France

Château de Rambouillet, the Estate, and its History

The Château de Rambouillet also known in English as the Castle of Rambouillet, is a château in the town of Rambouillet in northern France about 31 miles southwest of Paris. It was originally a fortified manor that dates to 1368. King Francis I died there in 1547 and during the reign of Louis XVIII it…

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Fouquier-Tinville: Purveyor to the Guillotine

Fouquier-Tinville was born Antoine Quentin Fouquier de Tinville and became a French public prosecutor who, because of his zealous prosecutions during the French Revolution and the Reign of Terror, earned the nickname “Purveyor to the Guillotine.” Born in Herouël, a village in the Aisne department, he was the son of a seigneurial landowner. He studied…

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Pug Collectibles and Trinkets in the 1700 and 1800s

Pug collectibles and trinkets were plentiful in the 1700 and 1800s because at the time pugs were a popular dog breed having been introduced beginning in the seventeenth century into Europe from China. “Pugs at this time looked somewhat different than today. They had fewer facial wrinkles, longer legs, and clipped ears, a practice that…

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Wigs: Their Wearers and Eighteenth-Century Anecdotes

In the eighteenth century, those who wore wigs almost always powdered them. By the 1780s, young men were moving away from wigs and were powdering their own natural hair and by the 1790s both wigs and hair powder were used primarily by older, more conservative men, such as Voltaire, whom Madame Tussaud made sure had…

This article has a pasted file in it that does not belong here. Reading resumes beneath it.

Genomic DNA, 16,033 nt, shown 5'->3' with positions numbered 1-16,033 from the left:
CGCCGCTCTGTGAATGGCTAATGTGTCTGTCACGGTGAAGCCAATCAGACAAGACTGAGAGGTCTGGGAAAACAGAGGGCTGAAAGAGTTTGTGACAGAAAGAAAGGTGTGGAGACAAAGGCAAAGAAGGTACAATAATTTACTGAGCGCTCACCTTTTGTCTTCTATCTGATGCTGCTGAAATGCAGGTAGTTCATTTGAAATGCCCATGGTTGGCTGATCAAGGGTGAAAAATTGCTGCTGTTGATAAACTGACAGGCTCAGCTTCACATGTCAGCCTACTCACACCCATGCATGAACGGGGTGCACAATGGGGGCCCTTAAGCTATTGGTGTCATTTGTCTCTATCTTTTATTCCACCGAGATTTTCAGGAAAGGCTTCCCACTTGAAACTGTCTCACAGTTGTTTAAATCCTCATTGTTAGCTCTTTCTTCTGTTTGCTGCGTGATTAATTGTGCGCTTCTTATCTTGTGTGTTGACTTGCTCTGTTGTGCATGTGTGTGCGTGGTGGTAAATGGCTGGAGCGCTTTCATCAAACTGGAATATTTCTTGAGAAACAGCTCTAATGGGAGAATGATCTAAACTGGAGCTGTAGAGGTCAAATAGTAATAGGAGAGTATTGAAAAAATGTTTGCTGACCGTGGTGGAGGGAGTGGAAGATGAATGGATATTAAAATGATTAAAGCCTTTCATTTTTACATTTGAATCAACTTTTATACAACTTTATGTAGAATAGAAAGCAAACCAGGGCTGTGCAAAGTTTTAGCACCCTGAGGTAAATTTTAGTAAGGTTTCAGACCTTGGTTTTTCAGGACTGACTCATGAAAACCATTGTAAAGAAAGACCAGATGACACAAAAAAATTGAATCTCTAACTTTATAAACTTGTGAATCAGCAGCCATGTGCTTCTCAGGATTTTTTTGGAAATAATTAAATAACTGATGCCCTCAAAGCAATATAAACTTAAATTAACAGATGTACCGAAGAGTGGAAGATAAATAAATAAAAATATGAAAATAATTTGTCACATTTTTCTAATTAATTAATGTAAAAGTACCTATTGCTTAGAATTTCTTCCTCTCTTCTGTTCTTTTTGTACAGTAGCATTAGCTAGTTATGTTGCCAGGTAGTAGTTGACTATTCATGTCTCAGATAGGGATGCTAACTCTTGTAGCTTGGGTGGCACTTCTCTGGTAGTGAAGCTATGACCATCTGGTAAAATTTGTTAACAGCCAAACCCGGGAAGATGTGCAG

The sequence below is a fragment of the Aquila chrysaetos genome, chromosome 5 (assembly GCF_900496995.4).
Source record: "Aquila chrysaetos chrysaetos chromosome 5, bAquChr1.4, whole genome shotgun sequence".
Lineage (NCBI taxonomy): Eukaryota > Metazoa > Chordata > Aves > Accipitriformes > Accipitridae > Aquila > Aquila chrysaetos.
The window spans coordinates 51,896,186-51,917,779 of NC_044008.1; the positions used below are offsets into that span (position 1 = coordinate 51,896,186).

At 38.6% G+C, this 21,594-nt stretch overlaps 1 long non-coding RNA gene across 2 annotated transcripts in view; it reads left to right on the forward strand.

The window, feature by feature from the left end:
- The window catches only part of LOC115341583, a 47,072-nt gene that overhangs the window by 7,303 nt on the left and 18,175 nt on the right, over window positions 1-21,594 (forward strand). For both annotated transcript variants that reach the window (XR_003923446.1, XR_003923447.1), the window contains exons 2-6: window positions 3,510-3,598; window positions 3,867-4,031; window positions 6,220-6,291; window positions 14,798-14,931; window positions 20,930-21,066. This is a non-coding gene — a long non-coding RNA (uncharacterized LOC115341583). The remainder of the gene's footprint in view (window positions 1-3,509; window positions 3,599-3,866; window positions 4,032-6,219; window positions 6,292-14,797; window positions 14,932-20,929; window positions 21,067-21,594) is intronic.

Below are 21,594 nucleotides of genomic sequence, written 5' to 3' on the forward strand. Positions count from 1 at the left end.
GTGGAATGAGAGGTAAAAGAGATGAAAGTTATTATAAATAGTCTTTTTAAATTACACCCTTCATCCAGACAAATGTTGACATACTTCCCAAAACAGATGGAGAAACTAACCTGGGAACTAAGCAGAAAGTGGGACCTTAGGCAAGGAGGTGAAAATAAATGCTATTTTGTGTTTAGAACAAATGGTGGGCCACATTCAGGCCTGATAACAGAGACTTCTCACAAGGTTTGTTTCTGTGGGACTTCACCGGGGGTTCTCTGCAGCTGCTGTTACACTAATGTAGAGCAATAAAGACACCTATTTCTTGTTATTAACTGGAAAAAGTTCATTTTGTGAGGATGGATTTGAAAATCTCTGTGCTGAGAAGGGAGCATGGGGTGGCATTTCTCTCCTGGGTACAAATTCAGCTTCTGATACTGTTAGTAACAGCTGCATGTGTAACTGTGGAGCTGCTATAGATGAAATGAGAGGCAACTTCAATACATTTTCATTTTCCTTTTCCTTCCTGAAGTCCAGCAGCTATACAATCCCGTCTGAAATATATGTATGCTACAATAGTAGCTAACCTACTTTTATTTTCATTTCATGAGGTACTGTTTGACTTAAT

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Eye Miniatures: For Lovers of the 18th and 19th centuries

Eye miniatures became a popular item to exchange among lovers and although the fashion began in the late 1700s it reached its zenith around 1803 or 1804. Among some of the earliest pieces produced was one given by the Prince Regent (the future George IV) to his lover and mistress Mrs. Maria Fitzherbert. The gift…

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Madame de Staël and Madame Récamier: A True Friendship

Madame de Staël and Madame Récamier became friends when Madame de Staël, whose first name was Germaine, was selling her father’s home in Paris. Her father was Jacques Necker, a prominent and popular banker and statesman who served as Director-General of Finance under Louis XVI. He was selling his rue du Mont Blanc home because…

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Fourth of July: Celebrating Independence Day, 1777-1870

The Fourth of July, or Independence Day as it is sometimes called, did not become an official federal holiday anywhere in the United States until the U.S. Congress declared it as such on 28 June 1870 along with three other federal holidays, Christmas, New Years, and Thanksgiving. Part of the reason it took so long…

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Bonesetters: Joint Manipulators and Musculoskeletal Fixers

Bonesetters of the 1700s and 1800s were like today’s chiropractors, osteopaths, and physical therapists rolled into one. They practiced joint manipulation and fixed musculoskeletal injuries using manual force. Traditionally, these practitioners did not have formal medical training but rather learned their skills on their own or from their family with bone-setting knowledge being passed down…

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Chateau de Saint-Cloud in the 1700s and 1800s

The Chateau de Saint-Cloud was built on a woody hill that overlooked the left bank of the Seine River about three miles west of Paris. It had been expanded by Phillipe of France, Duke of Orléans in the seventeen century and was in the hands of the Orléans family until protracted negotiations were undertaken by…

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